Iraq 2011 © MSF
Two newborn babies in Al Zahara District Hospital, where MSF has been working since 2010

Posted at 4:37pm and tagged with: iraq, maternal, maternity, pregnancy, women's health, health care, neonatal, post natal, msf, Médecins Sans Frontières, Doctors Without Borders, doctorswithoutborders, humanitarian aid, maternal care, maternal health, MSF,.

doctorswithoutborders:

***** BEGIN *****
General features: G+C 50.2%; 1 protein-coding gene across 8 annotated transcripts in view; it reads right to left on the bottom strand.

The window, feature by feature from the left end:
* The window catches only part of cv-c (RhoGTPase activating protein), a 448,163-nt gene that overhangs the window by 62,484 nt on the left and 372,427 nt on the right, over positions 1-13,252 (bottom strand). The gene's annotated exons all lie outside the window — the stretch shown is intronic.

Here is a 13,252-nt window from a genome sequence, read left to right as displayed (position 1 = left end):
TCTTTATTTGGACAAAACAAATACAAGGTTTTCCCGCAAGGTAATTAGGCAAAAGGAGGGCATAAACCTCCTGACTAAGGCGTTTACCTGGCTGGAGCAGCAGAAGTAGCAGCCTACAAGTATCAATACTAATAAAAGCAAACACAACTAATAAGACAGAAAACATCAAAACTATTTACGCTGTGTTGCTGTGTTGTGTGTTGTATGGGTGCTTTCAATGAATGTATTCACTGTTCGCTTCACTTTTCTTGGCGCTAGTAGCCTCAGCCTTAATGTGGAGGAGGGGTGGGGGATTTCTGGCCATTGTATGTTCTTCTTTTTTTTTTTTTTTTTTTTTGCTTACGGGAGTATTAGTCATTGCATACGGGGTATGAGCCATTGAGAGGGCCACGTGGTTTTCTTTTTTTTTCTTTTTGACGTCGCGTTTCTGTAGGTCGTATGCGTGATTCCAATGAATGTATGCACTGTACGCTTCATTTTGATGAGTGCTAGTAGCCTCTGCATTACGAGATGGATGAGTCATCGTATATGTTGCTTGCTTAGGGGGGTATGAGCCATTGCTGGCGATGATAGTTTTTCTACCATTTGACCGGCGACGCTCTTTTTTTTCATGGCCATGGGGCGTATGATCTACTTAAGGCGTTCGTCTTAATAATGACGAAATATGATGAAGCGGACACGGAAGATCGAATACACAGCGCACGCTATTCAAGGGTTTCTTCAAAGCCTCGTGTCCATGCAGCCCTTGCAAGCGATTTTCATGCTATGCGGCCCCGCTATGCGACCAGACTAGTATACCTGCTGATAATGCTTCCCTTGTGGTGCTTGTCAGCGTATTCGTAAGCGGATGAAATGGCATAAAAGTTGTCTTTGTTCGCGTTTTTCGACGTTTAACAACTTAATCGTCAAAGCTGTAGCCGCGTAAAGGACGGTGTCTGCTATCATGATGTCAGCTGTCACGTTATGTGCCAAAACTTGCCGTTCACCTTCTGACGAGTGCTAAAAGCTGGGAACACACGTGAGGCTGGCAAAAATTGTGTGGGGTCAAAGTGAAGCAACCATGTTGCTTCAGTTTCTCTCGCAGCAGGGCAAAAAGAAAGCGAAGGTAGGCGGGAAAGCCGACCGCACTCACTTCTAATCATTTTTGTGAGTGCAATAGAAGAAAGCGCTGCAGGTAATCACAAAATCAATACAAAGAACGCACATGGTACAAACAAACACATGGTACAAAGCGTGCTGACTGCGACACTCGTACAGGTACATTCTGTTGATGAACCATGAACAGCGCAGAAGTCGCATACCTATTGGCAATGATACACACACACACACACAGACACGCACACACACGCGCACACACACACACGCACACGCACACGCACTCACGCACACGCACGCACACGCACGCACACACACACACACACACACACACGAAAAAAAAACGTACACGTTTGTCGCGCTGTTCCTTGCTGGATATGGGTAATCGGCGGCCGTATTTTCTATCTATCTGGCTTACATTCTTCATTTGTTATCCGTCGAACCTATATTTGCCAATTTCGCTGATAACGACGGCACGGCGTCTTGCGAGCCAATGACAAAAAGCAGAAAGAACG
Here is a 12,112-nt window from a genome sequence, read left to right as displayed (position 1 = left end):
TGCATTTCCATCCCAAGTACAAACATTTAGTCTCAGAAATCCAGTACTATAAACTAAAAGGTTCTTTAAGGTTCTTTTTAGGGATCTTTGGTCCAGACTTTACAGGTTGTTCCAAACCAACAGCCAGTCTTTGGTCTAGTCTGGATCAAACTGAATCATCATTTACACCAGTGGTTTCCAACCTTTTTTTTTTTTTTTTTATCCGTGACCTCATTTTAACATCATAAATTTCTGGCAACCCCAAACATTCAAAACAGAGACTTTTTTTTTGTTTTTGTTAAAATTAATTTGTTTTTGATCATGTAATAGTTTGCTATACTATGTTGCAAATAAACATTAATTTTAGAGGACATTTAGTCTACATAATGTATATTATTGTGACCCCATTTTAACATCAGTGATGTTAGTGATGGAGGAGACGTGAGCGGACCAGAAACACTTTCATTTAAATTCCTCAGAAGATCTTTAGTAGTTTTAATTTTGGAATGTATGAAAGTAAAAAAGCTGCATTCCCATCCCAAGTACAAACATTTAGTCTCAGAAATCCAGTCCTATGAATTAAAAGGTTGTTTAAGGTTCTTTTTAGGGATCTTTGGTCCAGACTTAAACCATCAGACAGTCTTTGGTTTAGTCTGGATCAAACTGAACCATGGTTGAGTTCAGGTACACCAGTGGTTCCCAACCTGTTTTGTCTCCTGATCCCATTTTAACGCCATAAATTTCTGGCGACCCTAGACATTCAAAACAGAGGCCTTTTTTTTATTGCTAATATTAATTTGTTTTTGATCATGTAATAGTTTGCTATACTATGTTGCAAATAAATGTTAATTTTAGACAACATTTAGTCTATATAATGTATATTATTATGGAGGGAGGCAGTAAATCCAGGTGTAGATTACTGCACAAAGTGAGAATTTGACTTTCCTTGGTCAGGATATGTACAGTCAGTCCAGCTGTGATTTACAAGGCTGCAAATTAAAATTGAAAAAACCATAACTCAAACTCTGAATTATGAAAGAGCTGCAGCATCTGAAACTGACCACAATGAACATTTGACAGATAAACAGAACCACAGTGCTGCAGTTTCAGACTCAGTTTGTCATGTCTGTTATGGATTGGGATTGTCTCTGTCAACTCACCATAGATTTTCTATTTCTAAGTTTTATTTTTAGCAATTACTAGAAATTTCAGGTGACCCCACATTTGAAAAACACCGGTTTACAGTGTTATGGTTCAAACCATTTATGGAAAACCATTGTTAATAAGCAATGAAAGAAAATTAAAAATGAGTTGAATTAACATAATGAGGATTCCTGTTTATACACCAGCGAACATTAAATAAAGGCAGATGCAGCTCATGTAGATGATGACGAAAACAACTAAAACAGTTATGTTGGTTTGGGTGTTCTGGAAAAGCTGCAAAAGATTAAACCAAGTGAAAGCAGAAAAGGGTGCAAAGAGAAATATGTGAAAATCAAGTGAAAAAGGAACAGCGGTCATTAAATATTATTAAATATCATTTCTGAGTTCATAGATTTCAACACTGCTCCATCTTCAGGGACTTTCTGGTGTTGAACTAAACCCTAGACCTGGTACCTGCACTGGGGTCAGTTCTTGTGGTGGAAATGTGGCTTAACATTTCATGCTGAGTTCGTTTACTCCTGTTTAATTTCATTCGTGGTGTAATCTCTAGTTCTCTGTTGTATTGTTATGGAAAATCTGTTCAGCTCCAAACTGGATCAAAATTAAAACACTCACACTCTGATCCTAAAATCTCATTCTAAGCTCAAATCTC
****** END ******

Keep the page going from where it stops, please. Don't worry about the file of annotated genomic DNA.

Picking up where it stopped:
Iraq: Working to Reduce Neonatal Mortality in Najaf  Shinjiro Murata, a MSF field coordinator from Japan, worked with MSF in the southern Iraqi city of Najaf, where his main focus was setting up a new project focused on improving perinatal and obstetric care in one of the largest referral hospitals in the region. Here, he talks about his experience: “I arrived in Najaf more than a year ago, in October 2010, to start an MSF project in the Al Zahara District Hospital. Najaf is located 160 kilometers (99 miles) south of Baghdad and is one of the holiest cities for Shia Muslims. It was not an easy task, and surely a challenging experience to be working in such a different country. My previous experience with MSF was in Africa, so when I started working in Najaf I realized that I would need to see things from a different perspective and adapt to the reality of a country that used to have a very well organized health system but, due to decades of conflict and international sanctions, has seen a rampant deterioration in health care provision. MSF decided to start a medical program to support the main Ministry of Health referral hospital, the Al Zahara District Hospital, for obstetrics, gynecology, and pediatrics in Najaf city. The hospital is one of the largest hospitals in the region, with a 340-bed capacity, and it deals with approximately 1,950 deliveries per month. These account for almost 50 percent of the deliveries carried out in the whole Najaf Governorate, which has a total population of 1.2 million people. It is most of the time overcrowded with patients and the quality of medical services provided is sometimes not adequate. After more than one year in Najaf I have seen that medical needs in the country are still very high. Until peace is restored in Iraq, MSF needs to continue supporting these pregnant women and newborn children. MSF is one of the few international medical humanitarian organizations working inside Iraq thanks to its independent, neutral, and impartial nature.Iraq 2011 © MSF Two newborn babies in Al Zahara District Hospital, where MSF has been working since 2010